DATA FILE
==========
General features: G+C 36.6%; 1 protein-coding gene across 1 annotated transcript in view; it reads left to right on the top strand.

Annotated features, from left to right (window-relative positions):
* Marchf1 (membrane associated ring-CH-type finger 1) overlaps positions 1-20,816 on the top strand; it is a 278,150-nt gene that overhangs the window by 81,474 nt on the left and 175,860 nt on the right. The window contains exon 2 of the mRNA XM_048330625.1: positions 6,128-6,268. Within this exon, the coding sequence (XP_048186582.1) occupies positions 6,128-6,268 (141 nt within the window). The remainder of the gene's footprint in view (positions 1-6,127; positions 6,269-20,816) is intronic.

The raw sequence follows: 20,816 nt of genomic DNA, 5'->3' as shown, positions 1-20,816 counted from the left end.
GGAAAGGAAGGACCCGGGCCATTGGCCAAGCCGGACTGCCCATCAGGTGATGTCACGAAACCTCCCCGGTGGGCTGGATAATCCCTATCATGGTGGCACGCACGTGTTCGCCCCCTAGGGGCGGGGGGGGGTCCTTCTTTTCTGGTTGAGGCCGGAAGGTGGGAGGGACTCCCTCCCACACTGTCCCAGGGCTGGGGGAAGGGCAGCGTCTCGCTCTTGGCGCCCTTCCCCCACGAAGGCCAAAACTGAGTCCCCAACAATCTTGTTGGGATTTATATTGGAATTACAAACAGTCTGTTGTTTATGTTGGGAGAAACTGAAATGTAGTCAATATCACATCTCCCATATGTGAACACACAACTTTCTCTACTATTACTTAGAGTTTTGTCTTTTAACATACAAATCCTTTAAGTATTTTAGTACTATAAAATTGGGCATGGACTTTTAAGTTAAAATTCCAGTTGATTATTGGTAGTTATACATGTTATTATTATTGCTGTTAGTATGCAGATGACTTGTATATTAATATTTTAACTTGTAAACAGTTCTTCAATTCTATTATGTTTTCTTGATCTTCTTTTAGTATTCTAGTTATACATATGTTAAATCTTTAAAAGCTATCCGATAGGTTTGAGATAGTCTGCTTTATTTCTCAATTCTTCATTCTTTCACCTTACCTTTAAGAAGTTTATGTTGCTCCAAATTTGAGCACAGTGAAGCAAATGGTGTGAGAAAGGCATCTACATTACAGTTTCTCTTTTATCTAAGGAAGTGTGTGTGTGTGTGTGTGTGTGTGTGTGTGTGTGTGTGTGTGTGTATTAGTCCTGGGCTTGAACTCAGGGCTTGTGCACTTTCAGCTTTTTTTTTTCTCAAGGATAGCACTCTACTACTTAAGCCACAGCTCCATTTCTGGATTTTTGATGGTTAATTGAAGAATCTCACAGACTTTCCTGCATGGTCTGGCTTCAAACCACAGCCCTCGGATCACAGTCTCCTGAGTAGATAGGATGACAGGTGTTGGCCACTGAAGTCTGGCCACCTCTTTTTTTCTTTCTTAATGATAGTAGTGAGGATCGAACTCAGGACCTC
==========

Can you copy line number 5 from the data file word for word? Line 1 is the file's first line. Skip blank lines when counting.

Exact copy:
GGAAAGGAAGGACCCGGGCCATTGGCCAAGCCGGACTGCCCATCAGGTGATGTCACGAAACCTCCCCGGTGGGCTGGATAATCCCTATCATGGTGGCACGCACGTGTTCGCCCCCTAGGGGCGGGGGGGGGTCCTTCTTTTCTGGTTGAGGCCGGAAGGTGGGAGGGACTCCCTCCCACACTGTCCCAGGGCTGGGGGAAGGGCAGCGTCTCGCTCTTGGCGCCCTTCCCCCACGAAGGCCAAAACTGAGTCCCCAACAATCTTGTTGGGATTTATATTGGAATTACAAACAGTCTGTTGTTTATGTTGGGAGAAACTGAAATGTAGTCAATATCACATCTCCCATATGTGAACACACAACTTTCTCTACTATTACTTAGAGTTTTGTCTTTTAACATACAAATCCTTTAAGTATTTTAGTACTATAAAATTGGGCATGGACTTTTAAGTTAAAATTCCAGTTGATTATTGGTAGTTATACATGTTATTATTATTGCTGTTAGTATGCAGATGACTTGTATATTAATATTTTAACTTGTAAACAGTTCTTCAATTCTATTATGTTTTCTTGATCTTCTTTTAGTATTCTAGTTATACATATGTTAAATCTTTAAAAGCTATCCGATAGGTTTGAGATAGTCTGCTTTATTTCTCAATTCTTCATTCTTTCACCTTACCTTTAAGAAGTTTATGTTGCTCCAAATTTGAGCACAGTGAAGCAAATGGTGTGAGAAAGGCATCTACATTACAGTTTCTCTTTTATCTAAGGAAGTGTGTGTGTGTGTGTGTGTGTGTGTGTGTGTGTGTGTGTGTGTGTATTAGTCCTGGGCTTGAACTCAGGGCTTGTGCACTTTCAGCTTTTTTTTTTCTCAAGGATAGCACTCTACTACTTAAGCCACAGCTCCATTTCTGGATTTTTGATGGTTAATTGAAGAATCTCACAGACTTTCCTGCATGGTCTGGCTTCAAACCACAGCCCTCGGATCACAGTCTCCTGAGTAGATAGGATGACAGGTGTTGGCCACTGAAGTCTGGCCACCTCTTTTTTTCTTTCTTAATGATAGTAGTGAGGATCGAACTCAGGACCTC